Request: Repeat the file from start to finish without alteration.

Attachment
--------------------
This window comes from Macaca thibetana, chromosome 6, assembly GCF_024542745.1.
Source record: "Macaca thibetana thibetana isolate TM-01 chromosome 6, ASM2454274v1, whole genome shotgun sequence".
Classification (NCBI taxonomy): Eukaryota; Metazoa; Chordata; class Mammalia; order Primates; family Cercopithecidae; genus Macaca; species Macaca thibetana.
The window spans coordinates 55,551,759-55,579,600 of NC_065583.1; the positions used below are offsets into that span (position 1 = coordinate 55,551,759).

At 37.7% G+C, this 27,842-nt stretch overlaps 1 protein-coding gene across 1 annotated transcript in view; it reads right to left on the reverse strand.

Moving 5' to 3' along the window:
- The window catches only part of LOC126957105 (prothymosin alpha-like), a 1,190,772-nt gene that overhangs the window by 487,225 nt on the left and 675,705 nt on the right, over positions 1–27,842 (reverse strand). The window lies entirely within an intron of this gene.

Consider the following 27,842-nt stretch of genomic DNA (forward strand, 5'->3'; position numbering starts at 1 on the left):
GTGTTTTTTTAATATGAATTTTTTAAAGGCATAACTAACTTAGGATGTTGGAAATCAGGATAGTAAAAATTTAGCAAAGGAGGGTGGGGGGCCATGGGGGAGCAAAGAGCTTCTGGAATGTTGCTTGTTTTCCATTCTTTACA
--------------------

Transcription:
This window comes from Macaca thibetana, chromosome 6, assembly GCF_024542745.1.
Source record: "Macaca thibetana thibetana isolate TM-01 chromosome 6, ASM2454274v1, whole genome shotgun sequence".
Classification (NCBI taxonomy): Eukaryota; Metazoa; Chordata; class Mammalia; order Primates; family Cercopithecidae; genus Macaca; species Macaca thibetana.
The window spans coordinates 55,551,759-55,579,600 of NC_065583.1; the positions used below are offsets into that span (position 1 = coordinate 55,551,759).

At 37.7% G+C, this 27,842-nt stretch overlaps 1 protein-coding gene across 1 annotated transcript in view; it reads right to left on the reverse strand.

Moving 5' to 3' along the window:
- The window catches only part of LOC126957105 (prothymosin alpha-like), a 1,190,772-nt gene that overhangs the window by 487,225 nt on the left and 675,705 nt on the right, over positions 1–27,842 (reverse strand). The window lies entirely within an intron of this gene.

Consider the following 27,842-nt stretch of genomic DNA (forward strand, 5'->3'; position numbering starts at 1 on the left):
GTGTTTTTTTAATATGAATTTTTTAAAGGCATAACTAACTTAGGATGTTGGAAATCAGGATAGTAAAAATTTAGCAAAGGAGGGTGGGGGGCCATGGGGGAGCAAAGAGCTTCTGGAATGTTGCTTGTTTTCCATTCTTTACA